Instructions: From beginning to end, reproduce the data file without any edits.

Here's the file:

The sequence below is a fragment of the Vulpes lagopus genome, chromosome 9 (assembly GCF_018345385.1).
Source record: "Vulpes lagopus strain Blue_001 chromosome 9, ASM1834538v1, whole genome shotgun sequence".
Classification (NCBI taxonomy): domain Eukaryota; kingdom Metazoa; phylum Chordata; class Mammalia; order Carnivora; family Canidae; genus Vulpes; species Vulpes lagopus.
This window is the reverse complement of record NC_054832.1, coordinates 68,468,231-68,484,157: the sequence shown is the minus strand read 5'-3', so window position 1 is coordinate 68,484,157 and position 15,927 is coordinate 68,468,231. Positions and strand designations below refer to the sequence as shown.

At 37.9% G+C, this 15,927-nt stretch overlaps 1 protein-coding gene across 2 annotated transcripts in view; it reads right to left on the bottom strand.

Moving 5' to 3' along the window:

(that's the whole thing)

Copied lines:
The sequence below is a fragment of the Vulpes lagopus genome, chromosome 9 (assembly GCF_018345385.1).
Source record: "Vulpes lagopus strain Blue_001 chromosome 9, ASM1834538v1, whole genome shotgun sequence".
Classification (NCBI taxonomy): domain Eukaryota; kingdom Metazoa; phylum Chordata; class Mammalia; order Carnivora; family Canidae; genus Vulpes; species Vulpes lagopus.
This window is the reverse complement of record NC_054832.1, coordinates 68,468,231-68,484,157: the sequence shown is the minus strand read 5'-3', so window position 1 is coordinate 68,484,157 and position 15,927 is coordinate 68,468,231. Positions and strand designations below refer to the sequence as shown.

At 37.9% G+C, this 15,927-nt stretch overlaps 1 protein-coding gene across 2 annotated transcripts in view; it reads right to left on the bottom strand.

Moving 5' to 3' along the window: